The affair of Dollard on the Ottawa has been one of the most popular stories of New France. Many poems and more than one novel have been founded on it. But our latest historian has refused to allow us to believe in the heroic purpose of the expedition. Dr. Kingsford conceives the facts to be as follow: “Dollard, who had left France under a cloud, desirous of regaining his character by some dashing act of gallantry, enticed sixteen young men to join in an expedition against the Iroquois. The intention appears to have been to surprise some of the bands of the marauding Mohawks and to exterminate them, and so give confidence and security to the settlement and remove the feeling of terror which was paralyzing it; at the same time inflict a lesson on the Iroquois, so that they on their side would feel it was insecure for them to approach Montreal with hostile intent. De Maisonneuve reluctantly consented to the expedition. The party either fell into an ambush or unexpectedly became engaged with overpowering numbers. The fight must have been desperate and determined, for all of them were killed or made prisoners.” He concludes that “the expedition had doubtless a defined end, and one considered practicable of attainment, and was so accepted by De Maisonneuve; he could never have foreseen so unfortunate a result.” It is interesting to note that the Jesuit Relations locate the encounter at Chaudiere, in fact at Ottawa, although the Long Sault rapid at or near Carillon has long been popularly fixed as the scene of this desperate encounter. It would certainly seem that the Relations, written in 1660, shortly after the event, would be the best authority for a detail of this kind. Dollier de Casson did not arrive in Canada until 1666, and by that time the affair must have commenced to take on “the strained and lofty accents of romance.” But even at the time of writing the Relations the whole occurrence must have been shrouded in mystery. But the story of its romantic form has come to live with us, and it is well. There is probably as much foundation for it as there is for the majority of the romances of history, and these are amongst the dearest possessions of the race. Nothing can dim the gallantry or overcloud the valor of the fight between these sixteen young men and their Mohawk antagonists. If they had no fort to shelter them, but only a breastwork hastily thrown up, their defence becomes still more heroic. It requires no labor of the imagination to conjure up the scene on their leaving Lachine for that wilderness of the Ottawa. They made their progress to death through a lovely landscape which then must have been more romance than it is now; the Lake of Two Mountains with its sheeny distances, its pale and shallow lights, its shores covered with rising forests and dappled with immense shadows. I can never pass Carillon and see the Long Sault tossing its white foam without a thought of Dollard and his heroes.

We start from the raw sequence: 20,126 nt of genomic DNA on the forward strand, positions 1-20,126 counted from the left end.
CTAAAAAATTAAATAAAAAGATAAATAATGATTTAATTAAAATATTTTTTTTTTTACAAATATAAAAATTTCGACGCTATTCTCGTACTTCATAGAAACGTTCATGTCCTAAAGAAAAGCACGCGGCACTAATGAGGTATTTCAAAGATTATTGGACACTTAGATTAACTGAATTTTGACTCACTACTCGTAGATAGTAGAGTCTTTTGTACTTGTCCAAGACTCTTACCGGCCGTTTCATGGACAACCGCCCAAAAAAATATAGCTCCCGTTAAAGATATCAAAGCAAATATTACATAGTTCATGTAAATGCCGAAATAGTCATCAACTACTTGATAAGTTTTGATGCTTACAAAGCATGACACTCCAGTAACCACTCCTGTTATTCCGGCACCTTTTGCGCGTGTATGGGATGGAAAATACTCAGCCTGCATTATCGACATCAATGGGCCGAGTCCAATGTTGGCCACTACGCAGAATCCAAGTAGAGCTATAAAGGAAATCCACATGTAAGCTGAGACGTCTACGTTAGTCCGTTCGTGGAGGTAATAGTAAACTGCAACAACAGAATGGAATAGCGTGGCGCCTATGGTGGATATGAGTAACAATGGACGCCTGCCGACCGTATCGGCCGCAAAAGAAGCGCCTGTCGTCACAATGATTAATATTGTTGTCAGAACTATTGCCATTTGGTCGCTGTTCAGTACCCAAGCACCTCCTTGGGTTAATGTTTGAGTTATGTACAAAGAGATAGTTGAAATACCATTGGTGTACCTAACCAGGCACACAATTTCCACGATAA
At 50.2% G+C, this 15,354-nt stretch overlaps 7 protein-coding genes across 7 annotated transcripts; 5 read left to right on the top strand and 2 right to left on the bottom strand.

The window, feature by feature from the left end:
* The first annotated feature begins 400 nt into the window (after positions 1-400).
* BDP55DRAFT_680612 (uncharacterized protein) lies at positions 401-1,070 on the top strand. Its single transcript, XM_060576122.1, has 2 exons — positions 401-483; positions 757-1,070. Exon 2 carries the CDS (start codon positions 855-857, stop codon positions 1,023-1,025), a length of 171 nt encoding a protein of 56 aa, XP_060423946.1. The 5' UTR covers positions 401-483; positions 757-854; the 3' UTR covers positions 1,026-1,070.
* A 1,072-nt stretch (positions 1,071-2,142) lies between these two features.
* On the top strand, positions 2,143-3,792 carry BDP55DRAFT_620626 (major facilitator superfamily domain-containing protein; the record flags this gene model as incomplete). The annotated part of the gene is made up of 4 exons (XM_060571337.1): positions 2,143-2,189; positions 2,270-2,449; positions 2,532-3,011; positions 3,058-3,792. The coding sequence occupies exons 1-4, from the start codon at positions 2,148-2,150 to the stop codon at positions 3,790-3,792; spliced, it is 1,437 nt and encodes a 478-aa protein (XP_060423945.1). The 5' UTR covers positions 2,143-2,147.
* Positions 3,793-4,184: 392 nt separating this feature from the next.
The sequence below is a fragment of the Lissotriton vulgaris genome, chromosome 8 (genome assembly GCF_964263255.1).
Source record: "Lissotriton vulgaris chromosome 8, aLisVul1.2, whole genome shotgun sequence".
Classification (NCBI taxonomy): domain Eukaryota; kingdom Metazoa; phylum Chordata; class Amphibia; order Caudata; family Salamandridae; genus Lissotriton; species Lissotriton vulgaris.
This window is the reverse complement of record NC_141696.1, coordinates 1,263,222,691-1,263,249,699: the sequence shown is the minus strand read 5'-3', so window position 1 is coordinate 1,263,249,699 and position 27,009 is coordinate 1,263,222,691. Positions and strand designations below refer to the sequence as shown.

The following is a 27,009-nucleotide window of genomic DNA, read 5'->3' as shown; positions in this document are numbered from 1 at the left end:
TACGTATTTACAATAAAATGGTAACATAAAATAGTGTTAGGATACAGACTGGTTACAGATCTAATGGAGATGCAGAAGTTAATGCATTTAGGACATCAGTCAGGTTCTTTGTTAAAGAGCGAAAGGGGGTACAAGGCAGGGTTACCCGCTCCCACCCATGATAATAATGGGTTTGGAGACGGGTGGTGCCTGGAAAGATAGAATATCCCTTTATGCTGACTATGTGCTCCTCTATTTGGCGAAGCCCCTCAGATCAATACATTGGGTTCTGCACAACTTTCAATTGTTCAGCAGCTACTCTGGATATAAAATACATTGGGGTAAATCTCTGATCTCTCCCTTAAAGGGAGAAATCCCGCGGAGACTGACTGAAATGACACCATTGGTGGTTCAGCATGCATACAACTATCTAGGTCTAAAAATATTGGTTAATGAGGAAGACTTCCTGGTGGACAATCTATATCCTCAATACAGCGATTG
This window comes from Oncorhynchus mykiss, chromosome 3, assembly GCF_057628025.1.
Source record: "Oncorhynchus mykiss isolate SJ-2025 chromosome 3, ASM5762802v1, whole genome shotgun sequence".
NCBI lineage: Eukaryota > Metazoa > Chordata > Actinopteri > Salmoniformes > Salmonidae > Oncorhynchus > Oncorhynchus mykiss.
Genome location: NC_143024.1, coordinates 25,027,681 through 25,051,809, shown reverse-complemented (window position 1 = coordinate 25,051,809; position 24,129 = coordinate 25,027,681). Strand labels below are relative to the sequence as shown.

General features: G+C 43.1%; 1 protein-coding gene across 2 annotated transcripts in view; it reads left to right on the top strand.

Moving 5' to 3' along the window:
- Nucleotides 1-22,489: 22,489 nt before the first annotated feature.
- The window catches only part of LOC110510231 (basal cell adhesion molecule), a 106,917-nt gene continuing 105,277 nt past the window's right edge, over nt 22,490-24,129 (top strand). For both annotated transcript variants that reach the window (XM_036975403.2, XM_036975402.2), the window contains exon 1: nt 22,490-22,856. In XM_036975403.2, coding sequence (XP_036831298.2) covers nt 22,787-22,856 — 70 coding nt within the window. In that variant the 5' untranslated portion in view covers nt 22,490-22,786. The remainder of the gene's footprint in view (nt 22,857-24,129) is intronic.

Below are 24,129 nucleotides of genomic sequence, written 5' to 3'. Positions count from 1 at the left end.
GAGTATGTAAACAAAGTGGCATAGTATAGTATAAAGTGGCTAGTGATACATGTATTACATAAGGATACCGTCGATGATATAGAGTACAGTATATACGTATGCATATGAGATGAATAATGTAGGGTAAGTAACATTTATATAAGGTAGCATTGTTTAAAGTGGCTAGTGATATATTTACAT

One of the strongest and most remarkable personalities of this century has just passed away at Camden, New Jersey. By the death of Walt Whitman, America loses her most distinctively national poet, in the sense that he was the voice of the greater part of the people. Not one of the great New England school, not even Emerson nor Lowell, with all their natural and untrammeled vigor, voiced, as did Whitman, the American life and sentiment. Emerson was universal in his largeness of intellect, but in his local characteristics was essentially New England. Lowell, the laureate of the civil war and of the republic at its best in Lincoln, voiced the aspirations of the more cultured few with regard to the republic. Longfellow was essentially the laureate of the home and of the higher sentiments of a large class who are now already passing away. But if we want to find a poet, and a great one, who was as truly the singer of the great, crude, material and yet aspiring republic, as Dante mirrored the Italy of the middle ages, we must go to Whitman. Much of his verse has rightly been called grotesque and even brutal in its barbarous egotism; but in this he was essentially the voice of the larger part of the common American people of the last quarter century. His very grossness of expression and untrammeled search for individual freedom show him to be the point at which the greater, cruder and unformed part of the republic had found its poetical consciousness. If we were to have dreamed a poet for the era of the republic just gone, Whitman is the sort of individuality that might have been prophesied. His very simple and unaffected egoism, his intense enjoyment of life and his ever-abiding interest in the country and nation as a whole, has no parallel in any other American poet. His was a largeness of heart and sympathy that was in keeping with the great institutions and the marvelously gigantic natural scenery of the republic. There is much in Whitman that jars on and repels the sensitive mind the cultured artistic sense, and a large part of his verse would hardly be admitted by many within the canons of recognized poetry. But this is nothing more than should be expected of the natural poet, who is the poetical voice of that strange, heterogeneous and magnificent but grotesque and inconsistent humanity which went to make up the larger part of the great American republic during the last 30 years. Of course even now the nation is outgrowing the Whitman era, and a larger culture and a new conservatism is coming in that Whitman could not have dreamed of nor have understood. But when history looks back to the golden age of the greatest republic of modern times she will note two Titanic figures stand out as the blossom of the development of the age, the statesman Abraham Lincoln and the poet Walt Whitman. Both are grotesque and rude as was the age, but both must be judged not by any social standard of human culture, but both being judged by natural standards of a large and robust humanity, which, leaving the old world trammels behind, found a new development and blossom of characteristics, both will be found unique in the history of the world—Lincoln, the flower of the best ideals of the new republic; Whitman, the voice of its unmentionable reality of thought and existence.